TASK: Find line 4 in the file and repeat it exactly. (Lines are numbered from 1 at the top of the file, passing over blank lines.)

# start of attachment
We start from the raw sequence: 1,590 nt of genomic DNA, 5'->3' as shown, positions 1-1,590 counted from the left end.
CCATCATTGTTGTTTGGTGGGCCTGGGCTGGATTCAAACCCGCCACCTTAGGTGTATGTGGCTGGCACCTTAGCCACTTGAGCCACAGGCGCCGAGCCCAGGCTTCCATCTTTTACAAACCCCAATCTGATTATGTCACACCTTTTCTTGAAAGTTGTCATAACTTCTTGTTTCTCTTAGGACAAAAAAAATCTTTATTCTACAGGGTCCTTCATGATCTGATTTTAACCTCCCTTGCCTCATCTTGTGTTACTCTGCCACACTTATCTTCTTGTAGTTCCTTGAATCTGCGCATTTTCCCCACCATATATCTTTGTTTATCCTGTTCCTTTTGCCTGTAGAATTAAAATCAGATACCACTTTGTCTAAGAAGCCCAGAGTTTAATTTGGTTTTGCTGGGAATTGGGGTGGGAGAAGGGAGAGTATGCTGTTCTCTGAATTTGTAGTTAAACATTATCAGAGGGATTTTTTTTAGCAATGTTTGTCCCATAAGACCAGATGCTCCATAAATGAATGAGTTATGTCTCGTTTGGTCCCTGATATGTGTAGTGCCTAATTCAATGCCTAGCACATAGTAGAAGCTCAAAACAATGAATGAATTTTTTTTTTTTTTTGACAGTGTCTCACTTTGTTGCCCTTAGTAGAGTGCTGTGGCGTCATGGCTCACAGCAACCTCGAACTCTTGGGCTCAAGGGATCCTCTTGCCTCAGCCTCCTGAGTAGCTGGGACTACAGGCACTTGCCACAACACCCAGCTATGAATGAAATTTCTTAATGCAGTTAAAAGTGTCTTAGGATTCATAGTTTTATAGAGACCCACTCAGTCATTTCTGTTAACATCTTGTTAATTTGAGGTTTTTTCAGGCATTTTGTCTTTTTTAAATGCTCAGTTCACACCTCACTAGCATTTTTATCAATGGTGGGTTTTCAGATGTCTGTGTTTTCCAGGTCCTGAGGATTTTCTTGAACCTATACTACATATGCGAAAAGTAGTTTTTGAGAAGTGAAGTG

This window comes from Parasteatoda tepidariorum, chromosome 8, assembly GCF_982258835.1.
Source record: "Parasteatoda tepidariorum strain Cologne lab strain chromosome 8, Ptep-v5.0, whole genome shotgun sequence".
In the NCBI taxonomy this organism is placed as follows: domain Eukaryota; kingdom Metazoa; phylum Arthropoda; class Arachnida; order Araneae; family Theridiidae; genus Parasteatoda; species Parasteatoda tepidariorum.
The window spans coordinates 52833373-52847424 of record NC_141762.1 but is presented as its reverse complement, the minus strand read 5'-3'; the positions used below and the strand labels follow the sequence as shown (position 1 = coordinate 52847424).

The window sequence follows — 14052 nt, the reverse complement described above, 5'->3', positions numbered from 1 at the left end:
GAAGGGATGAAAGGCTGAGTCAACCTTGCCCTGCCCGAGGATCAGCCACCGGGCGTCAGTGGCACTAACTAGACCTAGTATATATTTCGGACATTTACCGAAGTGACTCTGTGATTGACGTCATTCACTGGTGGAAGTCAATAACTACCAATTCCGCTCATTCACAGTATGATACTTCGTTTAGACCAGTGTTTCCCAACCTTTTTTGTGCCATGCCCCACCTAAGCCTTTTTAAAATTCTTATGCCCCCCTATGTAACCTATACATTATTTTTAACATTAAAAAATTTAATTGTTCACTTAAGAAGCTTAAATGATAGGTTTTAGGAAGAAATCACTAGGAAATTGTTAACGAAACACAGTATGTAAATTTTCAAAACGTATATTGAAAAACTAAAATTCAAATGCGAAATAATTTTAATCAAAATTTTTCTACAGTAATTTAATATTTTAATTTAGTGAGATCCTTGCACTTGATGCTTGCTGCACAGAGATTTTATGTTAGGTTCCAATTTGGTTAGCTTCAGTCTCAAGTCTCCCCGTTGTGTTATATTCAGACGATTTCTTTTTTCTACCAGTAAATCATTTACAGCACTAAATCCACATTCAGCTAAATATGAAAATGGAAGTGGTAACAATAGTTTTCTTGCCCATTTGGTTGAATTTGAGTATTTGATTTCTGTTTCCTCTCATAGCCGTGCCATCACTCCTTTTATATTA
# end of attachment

Source record: "Parasteatoda tepidariorum strain Cologne lab strain chromosome 8, Ptep-v5.0, whole genome shotgun sequence".